With an operating efficiency of 75 percent, MATEP's CHP system requires approximately 24 percent less fuel than using electricity from the grid and producing steam with a boiler. The system prevents an estimated 117,500 tons of carbon dioxide emissions annually.
Employing a network of five internal combustion engines and one combustion turbine, Montefiore's CHP system generates up to 11 megawatts of electricity and produces up to 27,000 pounds of steam per hour utilizing otherwise wasted heat. ]
The steam is used to meet more than 95 percent of the medical center's thermal energy demands, including hot water, space heating and cooling.
With an operating efficiency of 69 percent, Montefiore's CHP system requires approximately 26 percent less fuel than using electricity from the grid and producing boiler steam. The system prevents an estimated 17,900 tons of carbon dioxide emissions per year.
Using a natural gas-fired combustion turbine and heat-recovery steam generator, the CHP system at New York-Presbyterian/Weill Cornell Medical Center generates up to 7.5 megawatts of electricity and produces up to 70,000 pounds of steam per hour.
With an operating efficiency of 72 percent, the system requires approximately 27 percent less fuel than using electricity from the grid and producing boiler steam. The system also prevents an estimated 21,500 tons of carbon dioxide emissions from entering the atmosphere per year.
For more information on the program, log on to www.epa.gov/chp.
Atlantic Health earns accolades for security steps
The Atlantic Health System, Morristown, N.J., has developed a rigorous safety program called Red Cell, using undercover agents to test for weaknesses in hospital security. The effort has helped to strengthen Atlantic's protocols, while also earning industry accolades.
Atlantic toughened its security after 9/11 by adding card readers and security cameras. But those measures weren't always effective in preventing unauthorized persons from entering its facilities.
Atlantic Health brought in former law enforcement officers and security experts in 2009 to identify and prevent potential breaches by working undercover to gain unauthorized access to sensitive areas within system facilities.
During these surveys, the undercover, plainclothes agents test locks and access to equipment, as well as the ability of employees to question or challenge individuals as to whether they are authorized to be in a particular area. The intent is to help the health care system's managers tighten security where needed.
"The best way to begin to fortify your security is to identify the potential risks," Alan Robinson, director of protection and security services and emergency management for Atlantic Health System told Health Facilities Management's sister publication Hospitals & Health Networks.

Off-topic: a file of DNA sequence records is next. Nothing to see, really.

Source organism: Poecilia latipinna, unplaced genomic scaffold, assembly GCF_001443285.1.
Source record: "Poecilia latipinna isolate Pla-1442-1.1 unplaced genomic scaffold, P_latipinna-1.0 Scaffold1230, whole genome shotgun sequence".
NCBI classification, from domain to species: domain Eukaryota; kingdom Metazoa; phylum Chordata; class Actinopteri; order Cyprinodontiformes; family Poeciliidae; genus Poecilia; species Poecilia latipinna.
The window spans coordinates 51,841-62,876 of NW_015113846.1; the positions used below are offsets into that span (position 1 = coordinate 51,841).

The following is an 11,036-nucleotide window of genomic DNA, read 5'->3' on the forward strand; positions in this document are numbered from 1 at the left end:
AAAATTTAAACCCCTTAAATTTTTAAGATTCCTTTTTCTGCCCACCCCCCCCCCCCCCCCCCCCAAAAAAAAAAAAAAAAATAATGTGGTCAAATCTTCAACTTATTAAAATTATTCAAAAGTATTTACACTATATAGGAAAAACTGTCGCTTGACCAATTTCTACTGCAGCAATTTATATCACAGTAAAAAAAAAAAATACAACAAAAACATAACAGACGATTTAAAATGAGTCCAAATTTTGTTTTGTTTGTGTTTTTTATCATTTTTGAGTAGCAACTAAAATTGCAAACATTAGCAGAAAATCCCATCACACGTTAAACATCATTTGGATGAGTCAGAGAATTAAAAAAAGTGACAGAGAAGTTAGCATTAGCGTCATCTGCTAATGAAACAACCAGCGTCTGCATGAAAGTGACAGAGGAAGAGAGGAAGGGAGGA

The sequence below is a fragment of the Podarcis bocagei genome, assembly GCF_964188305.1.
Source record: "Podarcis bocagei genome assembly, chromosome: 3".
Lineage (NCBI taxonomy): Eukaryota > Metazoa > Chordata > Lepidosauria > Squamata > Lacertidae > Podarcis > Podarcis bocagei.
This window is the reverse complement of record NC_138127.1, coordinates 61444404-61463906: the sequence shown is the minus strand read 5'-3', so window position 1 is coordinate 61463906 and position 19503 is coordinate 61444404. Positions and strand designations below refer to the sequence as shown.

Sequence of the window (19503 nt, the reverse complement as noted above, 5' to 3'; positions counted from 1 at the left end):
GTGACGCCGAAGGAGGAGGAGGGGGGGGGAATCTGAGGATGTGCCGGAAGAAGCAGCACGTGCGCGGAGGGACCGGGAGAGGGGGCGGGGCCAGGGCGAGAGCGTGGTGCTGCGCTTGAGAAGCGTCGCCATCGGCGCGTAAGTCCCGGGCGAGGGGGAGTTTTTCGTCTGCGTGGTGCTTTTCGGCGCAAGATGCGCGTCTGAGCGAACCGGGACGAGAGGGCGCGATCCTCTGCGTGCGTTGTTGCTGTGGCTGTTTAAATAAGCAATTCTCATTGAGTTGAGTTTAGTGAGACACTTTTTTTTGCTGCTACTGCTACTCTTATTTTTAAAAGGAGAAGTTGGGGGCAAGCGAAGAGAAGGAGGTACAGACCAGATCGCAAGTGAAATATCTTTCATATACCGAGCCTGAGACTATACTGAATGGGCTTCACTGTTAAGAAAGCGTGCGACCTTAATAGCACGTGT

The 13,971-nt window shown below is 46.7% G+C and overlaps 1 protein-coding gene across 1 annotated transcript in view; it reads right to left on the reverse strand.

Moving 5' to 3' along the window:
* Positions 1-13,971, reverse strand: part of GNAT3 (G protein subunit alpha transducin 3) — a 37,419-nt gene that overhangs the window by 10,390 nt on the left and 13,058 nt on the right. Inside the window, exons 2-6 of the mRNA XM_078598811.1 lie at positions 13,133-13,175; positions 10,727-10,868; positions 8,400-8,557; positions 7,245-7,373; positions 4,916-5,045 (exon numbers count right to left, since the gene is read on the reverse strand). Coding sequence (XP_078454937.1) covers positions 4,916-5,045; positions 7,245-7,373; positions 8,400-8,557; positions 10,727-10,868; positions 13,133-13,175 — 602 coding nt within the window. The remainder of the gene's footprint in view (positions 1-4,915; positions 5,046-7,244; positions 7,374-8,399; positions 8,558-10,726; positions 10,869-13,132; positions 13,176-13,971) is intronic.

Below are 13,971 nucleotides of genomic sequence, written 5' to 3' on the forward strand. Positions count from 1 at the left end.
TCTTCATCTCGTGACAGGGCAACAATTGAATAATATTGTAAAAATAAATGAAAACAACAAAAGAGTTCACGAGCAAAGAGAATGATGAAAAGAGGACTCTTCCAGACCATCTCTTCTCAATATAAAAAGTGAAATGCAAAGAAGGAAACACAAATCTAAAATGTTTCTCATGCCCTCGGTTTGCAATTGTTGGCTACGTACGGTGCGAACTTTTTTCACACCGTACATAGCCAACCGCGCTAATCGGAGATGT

Results of Red Cell have been promising, as Atlantic Health has experienced a noticeable decline in the number of times agents were able to infiltrate hospitals over the past few years — from 22 percent of the attempts in the first year of the program, down to 5 percent last year.
Last month, Atlantic earned one of CSO magazine's inaugural CSO40 Awards, honoring security projects "that demonstrate outstanding business value and thought leadership." The Joint Commission also recognized the Red Cell program last year as an example of security best practices.
U.S. intelligence agencies and others have used Red Cell for decades to obtain insights from persons outside their organizations.
Patients' design input creates better hospitals
More than $600 million in construction projects either recently completed or under way in four states will feature at least nine new health care facilities built by Mercy, St. Louis, by spring 2015.
To make sure Mercy provides the best possible experience for patients, who better to provide input on new facility design than the patients and community being served?
The health system provides opportunities for patient input on a regular basis by establishing local community advisory groups and other ways to communicate suggestions for each construction project, says Beth Kistner, director, customer experience, at Mercy. More importantly, Mercy has enhanced its facilities by incorporating patients' ideas, she adds.
"In the last three years or so, there has been an explicit and intentional attempt to bring our patients directly into our projects so that we're matching up what we're doing with their needs and expectations," she says.
For example, Shan Carter, Spencer, Okla., who has a rare form of multiple sclerosis, served on the advisory group for the new Mercy Rehabilitation Hospital Oklahoma City.
Being wheelchair-bound for the past two years enabled Carter to offer insight into something as simple, yet critical, as the size of bathrooms in the rehab facility. Many bathroom doorways are now 6 inches wider and bathrooms are 5 inches bigger for easier maneuvering in wheelchairs due to his input.
Patient input also resulted in changes to the labor and birth suites at Mercy Hospital St. Louis so there is proximity between the baby's bed and the mother. Other changes included improving the proximity and size of bathrooms, especially to accommodate patients' using an IV pole, and installing high-end shower jets in patient bathrooms.
Thanks to community input, numerous changes were incorporated at the new neonatal intensive care unit (NICU) in Springfield, Mo. Among them were giving parents the ability to stay with their babies in the NICU and providing a room for family members.
This article first appeared in the May 2013 issue of HFM magazine.